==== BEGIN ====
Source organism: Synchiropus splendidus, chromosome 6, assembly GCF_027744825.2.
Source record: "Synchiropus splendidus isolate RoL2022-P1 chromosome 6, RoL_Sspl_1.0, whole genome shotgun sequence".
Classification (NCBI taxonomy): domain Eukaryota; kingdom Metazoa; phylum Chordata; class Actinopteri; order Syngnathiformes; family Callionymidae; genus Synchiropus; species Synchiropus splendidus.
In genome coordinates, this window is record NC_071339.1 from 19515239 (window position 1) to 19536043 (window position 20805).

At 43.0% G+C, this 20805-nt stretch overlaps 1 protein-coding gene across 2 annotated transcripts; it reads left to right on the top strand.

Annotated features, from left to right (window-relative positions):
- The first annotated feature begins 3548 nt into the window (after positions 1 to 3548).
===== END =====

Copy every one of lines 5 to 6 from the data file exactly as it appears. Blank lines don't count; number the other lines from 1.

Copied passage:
At 43.0% G+C, this 20805-nt stretch overlaps 1 protein-coding gene across 2 annotated transcripts; it reads left to right on the top strand.

Annotated features, from left to right (window-relative positions):